Has my tense gone wacky here?  Excuse me...anyway, here they are.

But as much as I like these, and could see something like this being used by a publisher as a standard look for a horror book line, we kept looking.  Apparently, we all felt that ever-present "something more" would be better...and we were right. 

When they initially sent me the art with the woman with her hands over her eyes, palms open to reveal those eyes, I was hesitant because it immediately made me think, "Pan's Labyrinth."  I thought that would be the focus of others upon seeing it.  But, she's different.  Dirtier.  A suggestion of sensuality.  A weird mix.  And gloves.  Odd in ways that drew me into her grimy charms.  But what really made it work for me was that over the span of a few days, and with many truly mangled layout takes on this woman, the art department pulled up that damn freaky, bleak room and put it right below her.  

Now we were on to that something more we were searching for.  See, for me, the element of horror as mixed with the strange that she brings is essential, a perfect companion, the perfect visual accompaniment for the stories.  But adding that room, something that suggested an overwhelming ambience of wrong, of dread thick and clinging to the walls, with a history so dark--despite the harsh light, which only magnifies this sensation for me--I want to know the stories it tells.  Yes, that room, the stories IT tells, ahhhh...if the walls could talk, eh?  I knew we finally had what we needed.  I knew it contained that something more we so wanted.  Here She is, along with The Dark Room:

So pretty, my monstrous, nightmare mistress.  No, wait, Alessandra, just kidding, honey, I don't dream of her...oh no.  hehe... But that room, yeah.  The Dark Room.  There's a story there, perhaps many, and I want to discover those stories.  Perhaps in dreams.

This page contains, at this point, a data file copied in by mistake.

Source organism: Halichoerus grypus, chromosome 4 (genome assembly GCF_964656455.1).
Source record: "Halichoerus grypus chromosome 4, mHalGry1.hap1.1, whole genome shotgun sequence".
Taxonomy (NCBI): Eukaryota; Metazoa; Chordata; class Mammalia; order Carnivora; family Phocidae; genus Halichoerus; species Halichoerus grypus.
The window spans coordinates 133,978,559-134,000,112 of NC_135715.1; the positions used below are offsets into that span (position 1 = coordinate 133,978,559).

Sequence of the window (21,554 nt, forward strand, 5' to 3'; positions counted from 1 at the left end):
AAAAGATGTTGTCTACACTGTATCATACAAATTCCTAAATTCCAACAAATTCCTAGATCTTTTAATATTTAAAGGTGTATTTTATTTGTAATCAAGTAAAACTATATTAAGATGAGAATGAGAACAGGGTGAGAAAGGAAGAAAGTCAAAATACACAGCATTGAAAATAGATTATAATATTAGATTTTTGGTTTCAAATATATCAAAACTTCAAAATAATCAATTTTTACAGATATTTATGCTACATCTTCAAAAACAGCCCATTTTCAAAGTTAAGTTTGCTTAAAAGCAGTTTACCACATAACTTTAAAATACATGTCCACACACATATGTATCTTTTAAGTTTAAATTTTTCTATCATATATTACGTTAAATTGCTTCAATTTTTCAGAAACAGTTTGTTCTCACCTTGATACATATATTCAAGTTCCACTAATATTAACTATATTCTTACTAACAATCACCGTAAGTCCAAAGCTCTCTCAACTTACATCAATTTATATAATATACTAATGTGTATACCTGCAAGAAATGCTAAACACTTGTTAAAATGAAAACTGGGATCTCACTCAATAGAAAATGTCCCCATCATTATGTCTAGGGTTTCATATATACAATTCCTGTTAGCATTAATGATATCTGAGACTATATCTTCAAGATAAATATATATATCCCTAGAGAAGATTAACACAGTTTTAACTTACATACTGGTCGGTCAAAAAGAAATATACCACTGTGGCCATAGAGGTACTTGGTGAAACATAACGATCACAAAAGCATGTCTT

I'm listening...

Are you listening?  Are you reading my book?  Have you bought it yet? Well, here's the link which includes both the digital and print hook-up.  It's also available via B&N and OmniLit.  Check it out, buy it, review it, talk to me about it, "like" the page.  Let me know you're out there...

Oh, and as a final salvo tossed your way, we did think about putting an author photo on the print version, but apparently nothing was thought appropriate, I don't really know. I mean, I thought those nekkid ones might help sell a few copies for the sheer audacity of using them.  But the art department said, "Yes, you pervert, you might think them appropriate, but not with the penguin!"  Or, um...there was this one from probably thirty years ago, a photo of "The author as a misguided young man," moments before he tumbled backwards into the SF Bay...or was shoved over the edge, deservedly so.  Oy!  Now THAT'S a scary picture!


  1. Well Elvis, I like em all, my favorites are the ones with the most red but you know me ;) Bloodier the better lol!


  2. Really like em all, eh, Jennifer? I like them, but know that until we got The One, we hadn't gotten where we needed to be yet. It was a fun process because I lucked out as the one person art department really understood the work and did a fantastic job of putting the cover together.

    Elvis, haha...yeah, that photo, truly scary. haha...

  3. The cover is awesome John Claude. One of the best I've seen and perfect for "the darkness within." Thanks for the tour of your most amazing creative process—fascinating. Your ideas | insights stir the senses in a strange, alien way. Brilliant. The photo—fuels the imagination: "what lies beneath..." : )

  4. Carolyn,

    Thanks so much, I appreciate your feedback. I lucked out as the art depertment was really into the stories as well. I got lucky. A lot of books are released with covers that simply make you wonder what the heck that has to do with the enclosed words. With mine, as noted by you and the blog, the combination of pictures really accentuates the, well, "the darkness within."